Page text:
How did Gatsby or Tom illustrate the corruption of the American dream?

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luannw | High School Teacher | (Level 2) Senior Educator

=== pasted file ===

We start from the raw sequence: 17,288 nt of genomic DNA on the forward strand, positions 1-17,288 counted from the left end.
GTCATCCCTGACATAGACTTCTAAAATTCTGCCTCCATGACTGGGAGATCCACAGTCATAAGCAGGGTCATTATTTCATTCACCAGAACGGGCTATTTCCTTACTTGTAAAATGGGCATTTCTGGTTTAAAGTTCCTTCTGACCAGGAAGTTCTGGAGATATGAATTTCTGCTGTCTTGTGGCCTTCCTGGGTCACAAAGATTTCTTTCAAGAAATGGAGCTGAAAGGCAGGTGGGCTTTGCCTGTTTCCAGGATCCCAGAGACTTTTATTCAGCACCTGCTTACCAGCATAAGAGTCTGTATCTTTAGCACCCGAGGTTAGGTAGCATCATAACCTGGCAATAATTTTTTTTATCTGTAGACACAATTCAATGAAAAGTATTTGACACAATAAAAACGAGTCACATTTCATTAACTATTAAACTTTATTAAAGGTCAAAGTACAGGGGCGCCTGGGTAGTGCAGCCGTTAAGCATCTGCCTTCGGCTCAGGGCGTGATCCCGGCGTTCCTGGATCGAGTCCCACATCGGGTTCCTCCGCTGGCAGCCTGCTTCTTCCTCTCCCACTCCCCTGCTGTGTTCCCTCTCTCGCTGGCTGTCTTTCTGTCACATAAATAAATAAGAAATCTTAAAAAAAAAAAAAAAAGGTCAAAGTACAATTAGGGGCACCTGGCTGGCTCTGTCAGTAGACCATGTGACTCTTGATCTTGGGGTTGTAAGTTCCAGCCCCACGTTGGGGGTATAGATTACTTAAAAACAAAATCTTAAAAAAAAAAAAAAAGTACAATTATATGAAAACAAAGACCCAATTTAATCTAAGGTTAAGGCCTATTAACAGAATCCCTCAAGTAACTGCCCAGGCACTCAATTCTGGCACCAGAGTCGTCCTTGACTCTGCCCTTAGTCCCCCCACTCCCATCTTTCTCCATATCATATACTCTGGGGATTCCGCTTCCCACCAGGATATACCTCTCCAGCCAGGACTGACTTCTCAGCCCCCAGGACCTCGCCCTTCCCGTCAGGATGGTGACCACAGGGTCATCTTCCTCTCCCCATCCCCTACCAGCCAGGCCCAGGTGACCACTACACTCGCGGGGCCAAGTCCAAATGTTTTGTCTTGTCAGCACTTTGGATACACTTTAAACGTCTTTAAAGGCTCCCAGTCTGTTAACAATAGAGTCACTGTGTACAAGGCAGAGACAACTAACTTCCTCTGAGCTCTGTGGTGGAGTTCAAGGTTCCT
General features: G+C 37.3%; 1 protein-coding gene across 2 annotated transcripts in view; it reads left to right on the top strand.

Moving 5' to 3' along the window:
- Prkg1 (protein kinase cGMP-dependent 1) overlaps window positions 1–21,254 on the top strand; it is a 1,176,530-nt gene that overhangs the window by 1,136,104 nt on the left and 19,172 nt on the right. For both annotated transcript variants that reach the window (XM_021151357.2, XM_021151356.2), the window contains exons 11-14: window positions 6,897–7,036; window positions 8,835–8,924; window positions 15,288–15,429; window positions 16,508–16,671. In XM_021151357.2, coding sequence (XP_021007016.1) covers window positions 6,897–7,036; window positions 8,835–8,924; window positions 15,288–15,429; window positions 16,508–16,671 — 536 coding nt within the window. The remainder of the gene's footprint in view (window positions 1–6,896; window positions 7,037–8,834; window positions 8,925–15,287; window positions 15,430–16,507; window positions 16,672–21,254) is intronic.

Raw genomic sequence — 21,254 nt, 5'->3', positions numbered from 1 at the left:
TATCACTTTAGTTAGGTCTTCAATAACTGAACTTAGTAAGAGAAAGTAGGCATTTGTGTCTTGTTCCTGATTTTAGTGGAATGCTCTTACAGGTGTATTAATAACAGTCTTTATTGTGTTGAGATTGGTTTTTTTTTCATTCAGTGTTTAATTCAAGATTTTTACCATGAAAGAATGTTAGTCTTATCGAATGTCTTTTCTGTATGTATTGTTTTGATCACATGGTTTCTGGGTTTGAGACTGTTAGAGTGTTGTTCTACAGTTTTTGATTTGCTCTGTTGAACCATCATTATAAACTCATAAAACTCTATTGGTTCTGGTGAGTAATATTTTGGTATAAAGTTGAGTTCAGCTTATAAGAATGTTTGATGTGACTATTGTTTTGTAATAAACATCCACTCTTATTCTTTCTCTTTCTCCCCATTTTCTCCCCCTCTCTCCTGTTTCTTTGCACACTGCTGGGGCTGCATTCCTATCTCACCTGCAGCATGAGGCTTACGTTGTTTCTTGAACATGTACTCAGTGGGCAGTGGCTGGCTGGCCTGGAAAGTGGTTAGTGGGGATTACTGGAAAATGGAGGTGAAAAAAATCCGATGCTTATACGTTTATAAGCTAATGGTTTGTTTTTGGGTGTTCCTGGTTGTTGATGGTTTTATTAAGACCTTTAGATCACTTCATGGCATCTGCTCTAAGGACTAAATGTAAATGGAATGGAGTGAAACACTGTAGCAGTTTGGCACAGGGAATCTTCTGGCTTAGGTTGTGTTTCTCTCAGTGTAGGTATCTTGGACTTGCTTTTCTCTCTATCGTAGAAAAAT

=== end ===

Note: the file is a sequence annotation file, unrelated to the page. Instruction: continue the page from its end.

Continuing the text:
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The American Dream is that anyone, no matter how humble one's birth, can become whatever he wants in life as long as one is willing to work hard to achieve that goal.  Jay Gatsby, born James Gatz, knew from an early age that he did not want to live a life like his parents who were poor farmers from North Dakota.  In the book his father, Henry Gatz, brings to Jay's funeral, Mr. Gatz points out to Nick, how as young as age 12, "Jimmy" wanted to make something of himself and had firm goals and resolves.  At age 17, James Gatz remade himself when opportunity presented itself in the form of Dan Cody into Jay Gatsby.  He traveled with Cody and though he never received the money Cody willed to him, he received an education and had the flames of his American Dream fanned by what he learned from Cody.  Jay Gatsby's American Dream was to become rich and live the good life.  He had his goal firmly in his mind when he was a young lieutenant at an Army camp and met Daisy.  He never intended to fall in love with her, but he kissed her and he did fall in love with her.  After that, his goal became Daisy.  When he had to leave for war, Daisy didn't want to wait for him and besides, he was not wealthy and she was.  Daisy married Tom, a man as rich as she was because that's what rich people did - they married rich people.  Losing Daisy to Tom corrupted Jay's dream and it becamea two-part dream: get as rich as possible as quickly as possible and get the Daisy of that courting period in Louisville before Jay was sent overseas and before Daisy married Tom.  Essentially, Jay wanted to turn the clock back five years to those days in Louisville.  He wanted the Daisy of five years ago before Tom and before her daughter Pammy.  That's impossible - as Nick told Jay, "You can't repeat the past." All of Jay's efforts were put into amassing a fortune, which he did largely through illegal means because he was in a hurry, and into gaining back that Daisy.  He wanted her to say that the last five years had never happened; that she had never loved Tom.  She couldn't do that because she had loved her husband at one time - as much as Daisy could love anyone but herself - and she certainly could not "undo" her daughter's birth.  Had Jay's dream not become corrupted by wanting what he could not have, he would have lived.  There would not have been an accident because there would not have been the dramatic confrontation in New York City that caused Daisy to jump in the car and leave.  Jay's father told Nick that if his son had lived, he might have become someone great.  He was right; Jay had the drive and the dream. 

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